Improved current source/sink

Elvee

Member
2006-09-08 2:04 pm
Hi,

Here is a simple trick to improve the performance of the two-transistor CCS.

This type of current source has a good regulation vs. variations of the output voltage (= high output impedance), but behaves rather poorly wrt. variations of the auxiliary (bias) voltage (= non-zero transconductance).

By adding a single compensation resistor, a huge gain can be made.

In this example, a 10mA current sink, resistor R4 has been added.

The circuit on the right is the regular CCS used as the reference for comparison.

Without R4, the current variation amounts to 24µA for 1V.
With R4, this variation is only 0.27µA, almost a 100 to 1 improvement.
The value has been fine-tuned for the optimum, and R2 also had to be altered slightly to keep the same current.
I have found the values empirically, it should be possible to derive a formula.
I think it should look something like this:
The ratio of R4 to R2 equals 2(Iout/Ibias)(Vbias/Vbe) (to be checked, at first sight, it seems to work).

It is not necessary to use exact values: the second example uses the nearest standard values, and the delta current has increased to 0.7µA, but it is still a worthwhile gain.

With this method, the PSRR of an amplifier could be improved by 20 to 40dB.
 

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jcx

Member
2003-02-17 7:38 pm
..
I would worry about the range of practical improvement - cancelling Zcb may not be "robust" if the parameter varies with operating point as well as device-to-device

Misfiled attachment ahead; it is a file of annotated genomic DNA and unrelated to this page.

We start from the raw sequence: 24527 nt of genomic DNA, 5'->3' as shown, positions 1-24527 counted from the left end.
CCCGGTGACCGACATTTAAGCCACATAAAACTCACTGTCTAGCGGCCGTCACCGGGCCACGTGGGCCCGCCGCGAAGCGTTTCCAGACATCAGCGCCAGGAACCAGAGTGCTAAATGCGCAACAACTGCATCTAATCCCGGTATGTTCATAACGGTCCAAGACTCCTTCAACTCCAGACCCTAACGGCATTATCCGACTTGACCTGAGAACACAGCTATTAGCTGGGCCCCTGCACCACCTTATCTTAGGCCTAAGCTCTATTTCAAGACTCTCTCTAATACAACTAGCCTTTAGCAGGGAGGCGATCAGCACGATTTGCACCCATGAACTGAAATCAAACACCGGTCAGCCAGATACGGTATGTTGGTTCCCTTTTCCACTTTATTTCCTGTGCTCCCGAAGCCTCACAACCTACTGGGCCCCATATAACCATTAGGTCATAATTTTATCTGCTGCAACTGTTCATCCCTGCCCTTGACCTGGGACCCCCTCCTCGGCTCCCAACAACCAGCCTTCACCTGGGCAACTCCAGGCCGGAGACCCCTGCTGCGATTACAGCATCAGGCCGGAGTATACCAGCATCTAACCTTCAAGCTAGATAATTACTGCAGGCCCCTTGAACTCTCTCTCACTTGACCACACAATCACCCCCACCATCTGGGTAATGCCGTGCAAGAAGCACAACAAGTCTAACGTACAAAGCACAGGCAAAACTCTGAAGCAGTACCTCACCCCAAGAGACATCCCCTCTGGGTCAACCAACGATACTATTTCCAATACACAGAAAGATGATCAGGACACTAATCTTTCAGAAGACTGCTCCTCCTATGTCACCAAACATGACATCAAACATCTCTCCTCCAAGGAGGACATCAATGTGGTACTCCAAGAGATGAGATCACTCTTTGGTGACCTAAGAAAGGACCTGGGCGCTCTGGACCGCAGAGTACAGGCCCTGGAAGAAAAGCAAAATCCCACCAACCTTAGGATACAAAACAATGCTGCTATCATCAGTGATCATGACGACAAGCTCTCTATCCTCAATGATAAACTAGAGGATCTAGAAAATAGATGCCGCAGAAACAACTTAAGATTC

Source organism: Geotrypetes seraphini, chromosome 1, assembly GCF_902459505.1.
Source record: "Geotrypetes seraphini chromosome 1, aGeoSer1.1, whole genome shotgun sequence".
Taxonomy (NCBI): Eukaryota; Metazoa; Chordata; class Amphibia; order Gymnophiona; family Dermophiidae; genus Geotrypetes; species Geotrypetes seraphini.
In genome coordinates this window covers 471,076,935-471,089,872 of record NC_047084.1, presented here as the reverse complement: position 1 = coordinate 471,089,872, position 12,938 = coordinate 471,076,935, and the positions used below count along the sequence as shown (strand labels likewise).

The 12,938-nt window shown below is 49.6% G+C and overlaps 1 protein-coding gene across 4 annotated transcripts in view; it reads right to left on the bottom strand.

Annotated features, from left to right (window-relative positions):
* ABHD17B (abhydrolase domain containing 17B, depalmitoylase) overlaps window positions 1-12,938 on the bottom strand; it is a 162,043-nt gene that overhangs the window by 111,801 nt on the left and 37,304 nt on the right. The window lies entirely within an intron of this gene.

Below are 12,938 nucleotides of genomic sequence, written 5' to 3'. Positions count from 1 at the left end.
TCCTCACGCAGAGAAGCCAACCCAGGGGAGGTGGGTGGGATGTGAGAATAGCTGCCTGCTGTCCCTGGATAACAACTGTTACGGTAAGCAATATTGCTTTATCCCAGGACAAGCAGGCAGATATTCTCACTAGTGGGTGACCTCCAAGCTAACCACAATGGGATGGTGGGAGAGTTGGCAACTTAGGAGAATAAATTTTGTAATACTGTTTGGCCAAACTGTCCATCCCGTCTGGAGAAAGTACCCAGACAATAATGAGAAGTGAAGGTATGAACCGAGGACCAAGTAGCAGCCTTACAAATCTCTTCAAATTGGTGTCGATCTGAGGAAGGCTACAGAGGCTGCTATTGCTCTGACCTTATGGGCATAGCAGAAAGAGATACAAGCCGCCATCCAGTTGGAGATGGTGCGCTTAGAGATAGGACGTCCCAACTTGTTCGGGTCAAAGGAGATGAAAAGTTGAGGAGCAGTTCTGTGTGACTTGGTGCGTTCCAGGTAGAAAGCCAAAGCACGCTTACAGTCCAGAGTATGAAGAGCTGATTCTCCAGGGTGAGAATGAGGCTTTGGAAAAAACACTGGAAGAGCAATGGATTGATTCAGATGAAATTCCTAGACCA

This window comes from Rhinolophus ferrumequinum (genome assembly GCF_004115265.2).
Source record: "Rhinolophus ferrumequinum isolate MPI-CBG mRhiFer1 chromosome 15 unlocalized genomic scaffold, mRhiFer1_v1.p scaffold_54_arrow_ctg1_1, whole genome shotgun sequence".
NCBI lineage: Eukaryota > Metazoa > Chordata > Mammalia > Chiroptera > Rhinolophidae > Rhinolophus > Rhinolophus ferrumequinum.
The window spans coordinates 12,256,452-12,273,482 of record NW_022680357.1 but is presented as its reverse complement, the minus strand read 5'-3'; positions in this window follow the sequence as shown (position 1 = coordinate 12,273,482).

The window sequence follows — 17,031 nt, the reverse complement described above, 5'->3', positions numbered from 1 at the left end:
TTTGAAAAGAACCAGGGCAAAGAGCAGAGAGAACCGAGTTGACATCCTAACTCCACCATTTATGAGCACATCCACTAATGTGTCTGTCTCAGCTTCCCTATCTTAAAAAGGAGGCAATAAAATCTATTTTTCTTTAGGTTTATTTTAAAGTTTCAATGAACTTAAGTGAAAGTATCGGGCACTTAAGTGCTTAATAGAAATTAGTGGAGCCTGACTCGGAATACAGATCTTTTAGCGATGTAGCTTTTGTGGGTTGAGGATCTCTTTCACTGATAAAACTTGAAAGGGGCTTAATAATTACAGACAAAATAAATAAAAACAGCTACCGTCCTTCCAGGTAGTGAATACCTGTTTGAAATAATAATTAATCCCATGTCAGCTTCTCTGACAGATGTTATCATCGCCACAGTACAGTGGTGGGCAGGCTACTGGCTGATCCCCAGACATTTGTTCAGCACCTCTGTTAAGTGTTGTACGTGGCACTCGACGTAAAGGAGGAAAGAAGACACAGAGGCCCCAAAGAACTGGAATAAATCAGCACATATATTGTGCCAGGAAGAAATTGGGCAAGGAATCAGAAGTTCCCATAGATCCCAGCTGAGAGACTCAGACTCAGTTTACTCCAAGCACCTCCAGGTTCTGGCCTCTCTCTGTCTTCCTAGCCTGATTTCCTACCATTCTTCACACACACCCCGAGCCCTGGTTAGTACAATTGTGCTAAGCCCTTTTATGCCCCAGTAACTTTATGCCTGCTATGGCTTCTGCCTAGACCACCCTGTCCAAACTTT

cascodes of various flavors do cost more transistors but can give >100 Meg output Z despite wide device parameter variations
 

Elvee

Member
2006-09-08 2:04 pm
I'd just split the bias R and filter or shunt regulate if there's a bias supply noise problem
I don't mind adding a resistor, but I don't like the idea of adding one more lytic to anything.

And a shunt regulator might be a bit of an overkill.

On the other hand, adding this resistor costs practically nothing and does bring a substantial improvement, both dynamically and statically.

I would worry about the range of practical improvement - cancelling Zcb may not be "robust" if the parameter varies with operating point as well as device-to-device

OK, let us do it properly: the formula I guessed in the first post was incorrect (I am becoming lazy with age).

If we look at CCS1, we see that the output current is determined by RE and the Vbe of Q2.
This Vbe is in turn dependent on the bias current, provided by VB and RB.
Because there is a logarithmic relationship between IB and Vbe, this means that this circuit is in fact a (crude) logarithmic converter: Iout is the logarithm of VB.

CCS2 shows the situation with the compensating resistor RC. The dynamic emitter resistance of Q2 is shown explicitly, and we can see that for the compensation to occur, the division ratio of RB to re has to be identical to that of RC to RE: this gives the relationship indicated on the schematic.

This is a first order simplified analysis, valid on the conditions variations are small, and bias current is sufficiently high, etc, but it shows the compensation is essentially device-independent.

With the values of the previous example, the formula yields a result of 43K, which is not too far off the mark.

Obviously, the compensation cannot be perfect: a linear compensation will never cancel a logarithmic effect, but for practical purposes, it is useful enough as the example shows.
 

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Elvee

Member
2006-09-08 2:04 pm
Extending the principle

It is possible to extend the compensation principle in order to build a two-terminal current regulator.